European soccer’s civil war
Early this week, it took barely 48 hours for a multibillion-dollar separatist movement in European football to collapse. Twelve of the continent's richest clubs formed the Super League, a breakaway pan-European tournament from the world's biggest annual sports competition: the UEFA Champions League. In response to furious backlash from fans, players, managers, other clubs and governments, the project has been put on hold. But the very contentious issues that prompted the split in the first place remain unresolved.
While the dust settles, let's examine why the Super League's founders are so at odds with everyone else with a stake in European soccer, including some divisions with political undertones.
A lot of the fuss is about merit. The main argument against the Super League will hurt non-member teams, who now get to play in the 32-team Champions League if they perform well in their own national league the previous season. In contrast, the 20-team Super League reserves slots in perpetuity to the 12 founding members. Those opposed to the project argue that it's unfair for the rich clubs to always participate regardless of how they do on the pitch at home just because they together account for half of the fan base. Such a system, they add, will ultimately render national tournaments uncompetitive.
For their part, the Super League backers insist that what people really want is to watch more games involving the top teams. They don't like the planned expansion of the Champions League to 36 clubs because big-name clubs would not have guaranteed spots.
Money, money, money. The other problem is that Super League founders were set to receive $482 million each year just for taking part — more than the winner of the Champions League takes home in prize money right now. If the richest clubs have their way, haters note, they'll become an entrenched oligarchy by keeping most of the proceeds.
Super League proponents believe they deserve a way bigger slice of the pie because they are the ones who really bring in the cash for all through UEFA, the governing body of European soccer. (UEFA distributes the money it earns from TV rights, sponsorship deals and its share of ticket sales based on performance, not ratings nor the value of clubs and individual players that big corporations pay billions to sponsor their brands.)
To make matters worse, the pandemic has left empty pockets from empty stadiums. COVID has clobbered the finances of European soccer, which expect to lose an overall $7 billion in revenue this season alone. Although the crisis has hit everyone hard, wealthy clubs say they have been disproportionately affected by the shortfall because they had a lot more on the line, and many risk bankruptcy without an urgent cash infusion.
Opponents of the Super League, however, point out that rich clubs were already in the red before the pandemic because they took on too much debt in recent years to splurge on players, salaries, new stadiums, and other shiny things. Indeed, the only teams staying afloat now are those owned by foreign billionaires, or bankrolled by fabulously wealthy Gulf nation-states.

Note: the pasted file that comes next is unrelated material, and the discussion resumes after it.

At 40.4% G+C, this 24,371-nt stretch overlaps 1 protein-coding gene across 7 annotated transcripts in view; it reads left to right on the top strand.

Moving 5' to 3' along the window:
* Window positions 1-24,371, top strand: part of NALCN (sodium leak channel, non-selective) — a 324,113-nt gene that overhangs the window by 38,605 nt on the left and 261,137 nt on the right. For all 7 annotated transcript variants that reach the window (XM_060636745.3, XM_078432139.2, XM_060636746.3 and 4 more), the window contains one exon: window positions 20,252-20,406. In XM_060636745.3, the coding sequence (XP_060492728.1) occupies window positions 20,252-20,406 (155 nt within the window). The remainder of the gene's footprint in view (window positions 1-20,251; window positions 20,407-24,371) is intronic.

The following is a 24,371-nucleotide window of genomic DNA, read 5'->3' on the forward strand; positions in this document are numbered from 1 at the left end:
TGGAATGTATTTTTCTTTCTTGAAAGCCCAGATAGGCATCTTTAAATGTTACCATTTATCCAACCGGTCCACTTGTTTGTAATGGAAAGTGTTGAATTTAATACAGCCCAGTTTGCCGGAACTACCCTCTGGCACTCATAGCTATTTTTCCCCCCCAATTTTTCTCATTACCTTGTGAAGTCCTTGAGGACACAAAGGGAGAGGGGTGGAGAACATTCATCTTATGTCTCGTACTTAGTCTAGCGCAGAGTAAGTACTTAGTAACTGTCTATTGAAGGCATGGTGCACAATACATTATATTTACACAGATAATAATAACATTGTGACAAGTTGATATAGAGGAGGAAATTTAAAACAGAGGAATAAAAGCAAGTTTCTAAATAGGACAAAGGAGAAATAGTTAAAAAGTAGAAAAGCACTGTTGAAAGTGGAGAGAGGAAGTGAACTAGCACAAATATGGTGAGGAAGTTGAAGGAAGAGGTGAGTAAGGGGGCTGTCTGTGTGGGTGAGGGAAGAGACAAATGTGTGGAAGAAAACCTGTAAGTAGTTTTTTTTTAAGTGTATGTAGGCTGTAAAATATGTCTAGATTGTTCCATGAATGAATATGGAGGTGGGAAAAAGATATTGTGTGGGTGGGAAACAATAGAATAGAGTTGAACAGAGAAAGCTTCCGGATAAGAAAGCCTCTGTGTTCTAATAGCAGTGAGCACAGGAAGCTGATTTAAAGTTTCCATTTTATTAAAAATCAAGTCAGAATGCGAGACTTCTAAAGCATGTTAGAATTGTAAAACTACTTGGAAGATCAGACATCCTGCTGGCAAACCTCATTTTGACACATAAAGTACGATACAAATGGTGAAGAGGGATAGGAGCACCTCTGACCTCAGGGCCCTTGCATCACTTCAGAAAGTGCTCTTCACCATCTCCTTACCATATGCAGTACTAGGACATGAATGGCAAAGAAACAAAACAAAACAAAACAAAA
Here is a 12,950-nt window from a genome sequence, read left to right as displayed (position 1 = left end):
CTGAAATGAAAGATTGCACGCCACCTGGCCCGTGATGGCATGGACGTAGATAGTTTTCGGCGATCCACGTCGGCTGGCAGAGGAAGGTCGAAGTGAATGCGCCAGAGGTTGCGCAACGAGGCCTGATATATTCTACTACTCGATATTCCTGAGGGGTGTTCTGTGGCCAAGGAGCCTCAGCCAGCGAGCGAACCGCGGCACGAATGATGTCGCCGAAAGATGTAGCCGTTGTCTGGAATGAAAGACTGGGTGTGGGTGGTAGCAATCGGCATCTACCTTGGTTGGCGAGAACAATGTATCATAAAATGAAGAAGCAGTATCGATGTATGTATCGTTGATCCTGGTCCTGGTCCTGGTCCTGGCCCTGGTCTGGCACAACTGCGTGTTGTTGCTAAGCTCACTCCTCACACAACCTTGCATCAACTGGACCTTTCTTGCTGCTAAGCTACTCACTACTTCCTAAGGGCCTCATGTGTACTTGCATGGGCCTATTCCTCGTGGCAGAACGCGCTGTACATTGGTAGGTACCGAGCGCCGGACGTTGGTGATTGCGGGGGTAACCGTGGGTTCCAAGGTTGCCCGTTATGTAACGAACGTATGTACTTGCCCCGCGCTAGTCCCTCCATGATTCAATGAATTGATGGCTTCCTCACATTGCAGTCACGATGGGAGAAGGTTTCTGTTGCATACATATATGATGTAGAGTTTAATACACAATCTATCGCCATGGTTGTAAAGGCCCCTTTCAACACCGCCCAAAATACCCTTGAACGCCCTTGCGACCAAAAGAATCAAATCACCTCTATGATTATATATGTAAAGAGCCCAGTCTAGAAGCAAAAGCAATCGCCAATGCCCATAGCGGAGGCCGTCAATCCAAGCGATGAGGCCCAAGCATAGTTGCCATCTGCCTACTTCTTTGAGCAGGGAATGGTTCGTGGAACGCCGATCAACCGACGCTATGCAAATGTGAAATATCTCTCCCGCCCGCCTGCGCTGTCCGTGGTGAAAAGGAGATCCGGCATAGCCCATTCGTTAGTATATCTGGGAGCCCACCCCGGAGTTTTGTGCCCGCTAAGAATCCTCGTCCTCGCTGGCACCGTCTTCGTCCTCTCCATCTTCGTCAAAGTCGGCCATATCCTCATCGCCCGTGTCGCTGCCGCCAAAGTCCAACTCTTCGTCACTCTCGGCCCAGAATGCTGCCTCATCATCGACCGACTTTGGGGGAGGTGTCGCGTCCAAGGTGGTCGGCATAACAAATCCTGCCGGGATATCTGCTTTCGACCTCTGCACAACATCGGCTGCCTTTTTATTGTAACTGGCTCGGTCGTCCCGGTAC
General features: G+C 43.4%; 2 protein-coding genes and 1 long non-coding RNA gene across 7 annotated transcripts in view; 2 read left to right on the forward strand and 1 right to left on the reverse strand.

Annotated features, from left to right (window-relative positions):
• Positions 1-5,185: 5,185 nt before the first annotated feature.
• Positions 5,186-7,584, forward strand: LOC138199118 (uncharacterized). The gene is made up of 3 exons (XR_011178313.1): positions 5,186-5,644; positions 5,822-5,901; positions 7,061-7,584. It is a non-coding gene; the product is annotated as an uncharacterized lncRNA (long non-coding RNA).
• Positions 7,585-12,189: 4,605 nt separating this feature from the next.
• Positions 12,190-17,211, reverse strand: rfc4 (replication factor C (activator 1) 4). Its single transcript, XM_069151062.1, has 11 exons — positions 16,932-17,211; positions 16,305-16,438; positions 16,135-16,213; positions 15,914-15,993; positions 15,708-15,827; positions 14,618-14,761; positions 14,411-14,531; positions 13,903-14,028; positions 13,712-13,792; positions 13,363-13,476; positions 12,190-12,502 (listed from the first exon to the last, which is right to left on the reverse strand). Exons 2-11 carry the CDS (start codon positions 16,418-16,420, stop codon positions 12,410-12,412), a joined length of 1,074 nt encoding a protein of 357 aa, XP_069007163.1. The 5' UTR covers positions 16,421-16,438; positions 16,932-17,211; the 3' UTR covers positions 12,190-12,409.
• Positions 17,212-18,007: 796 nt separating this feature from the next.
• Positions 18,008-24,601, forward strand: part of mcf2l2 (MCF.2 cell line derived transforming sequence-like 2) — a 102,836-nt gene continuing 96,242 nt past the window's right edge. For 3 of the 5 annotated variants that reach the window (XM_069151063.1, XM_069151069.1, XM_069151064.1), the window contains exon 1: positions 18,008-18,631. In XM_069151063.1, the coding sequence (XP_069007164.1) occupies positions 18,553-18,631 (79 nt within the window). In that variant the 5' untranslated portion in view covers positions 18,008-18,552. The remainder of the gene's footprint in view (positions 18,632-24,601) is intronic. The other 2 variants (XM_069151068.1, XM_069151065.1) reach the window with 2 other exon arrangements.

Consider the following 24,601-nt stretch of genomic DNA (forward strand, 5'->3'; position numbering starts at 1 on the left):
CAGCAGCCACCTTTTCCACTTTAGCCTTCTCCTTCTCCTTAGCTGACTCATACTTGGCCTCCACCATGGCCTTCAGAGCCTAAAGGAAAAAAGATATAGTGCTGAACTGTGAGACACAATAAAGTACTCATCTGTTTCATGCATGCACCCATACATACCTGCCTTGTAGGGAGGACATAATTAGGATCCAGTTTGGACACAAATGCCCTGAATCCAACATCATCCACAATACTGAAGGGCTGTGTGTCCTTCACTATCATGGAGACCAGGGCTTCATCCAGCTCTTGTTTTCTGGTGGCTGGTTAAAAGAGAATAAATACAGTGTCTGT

The foreign ownership issue explains why this all got political. In the UK, all six English rebel clubs pulled out of the Super League after Prime Minister Boris Johnson threatened strong regulatory action. Never one to let a good crisis go to waste, Johnson seized on the opportunity to turn himself into a defender of the working-class supporters against the uber-rich expat owners of the richest teams.
President Emmanuel Macron said non in part because France has close ties to Qatar, which the French helped win the right to host the 2022 World Cup and owns big-spending Paris Saint-Germain. And the European Commission is looking into whether the Super League would violate EU competition law.
Big business vs tradition. Thousands of fans from all over Europe took to the streets to protest what they perceive as a hostile takeover of the Beautiful Game by big business interests which belittle traditional values like equal opportunity. For most European soccer enthusiasts, if you follow a club, no matter how small, part of the excitement is that you have a fair shot at playing with the best if you do well, which is how it's always been with this sport for over a century.
Backers of the Super League view that culture as antiquated. They want to move towards a closed model similar to that of American professional sports, which are immensely popular yet maximize profit by having a set number of franchises to reduce business risk (coupled with built-in features such as salary caps and the draft system to ensure fairness, which the Super League interestingly doesn't seem to want).
So, what happens next? Pandemic-related uncertainty over the future direction of the world's biggest sport in its top market will only increase the urgency to come up with a solution that all sides can live with. Perhaps that may entail a smaller tournament that is still open to all, but has fewer yet more competitive games.What do you think? Let us know here.